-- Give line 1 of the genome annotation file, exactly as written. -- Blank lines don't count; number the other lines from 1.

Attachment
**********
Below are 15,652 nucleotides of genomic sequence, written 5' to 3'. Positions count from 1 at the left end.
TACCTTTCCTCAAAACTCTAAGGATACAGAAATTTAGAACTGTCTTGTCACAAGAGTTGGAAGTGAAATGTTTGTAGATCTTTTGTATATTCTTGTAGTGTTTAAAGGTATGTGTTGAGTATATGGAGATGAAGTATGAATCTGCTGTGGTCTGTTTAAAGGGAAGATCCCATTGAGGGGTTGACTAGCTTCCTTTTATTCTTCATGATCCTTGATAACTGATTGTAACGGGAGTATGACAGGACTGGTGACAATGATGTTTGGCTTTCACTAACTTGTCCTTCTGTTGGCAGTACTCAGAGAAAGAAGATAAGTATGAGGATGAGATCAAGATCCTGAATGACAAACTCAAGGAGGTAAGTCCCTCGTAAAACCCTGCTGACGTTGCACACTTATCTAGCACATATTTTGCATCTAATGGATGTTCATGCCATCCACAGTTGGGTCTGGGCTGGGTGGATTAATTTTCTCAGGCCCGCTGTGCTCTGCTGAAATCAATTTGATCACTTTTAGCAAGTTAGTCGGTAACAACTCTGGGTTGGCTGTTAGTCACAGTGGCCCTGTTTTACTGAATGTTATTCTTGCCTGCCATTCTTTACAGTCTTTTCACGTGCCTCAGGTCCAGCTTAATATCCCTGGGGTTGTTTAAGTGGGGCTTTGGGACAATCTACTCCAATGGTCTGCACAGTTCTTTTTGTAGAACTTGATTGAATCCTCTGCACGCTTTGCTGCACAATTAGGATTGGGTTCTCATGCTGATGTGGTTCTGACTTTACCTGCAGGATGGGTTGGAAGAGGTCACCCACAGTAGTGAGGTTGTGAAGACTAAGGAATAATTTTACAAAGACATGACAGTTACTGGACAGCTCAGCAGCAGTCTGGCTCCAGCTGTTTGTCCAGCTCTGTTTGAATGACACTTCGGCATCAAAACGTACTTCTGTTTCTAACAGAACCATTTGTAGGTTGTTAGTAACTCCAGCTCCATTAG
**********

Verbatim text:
Below are 15,652 nucleotides of genomic sequence, written 5' to 3'. Positions count from 1 at the left end.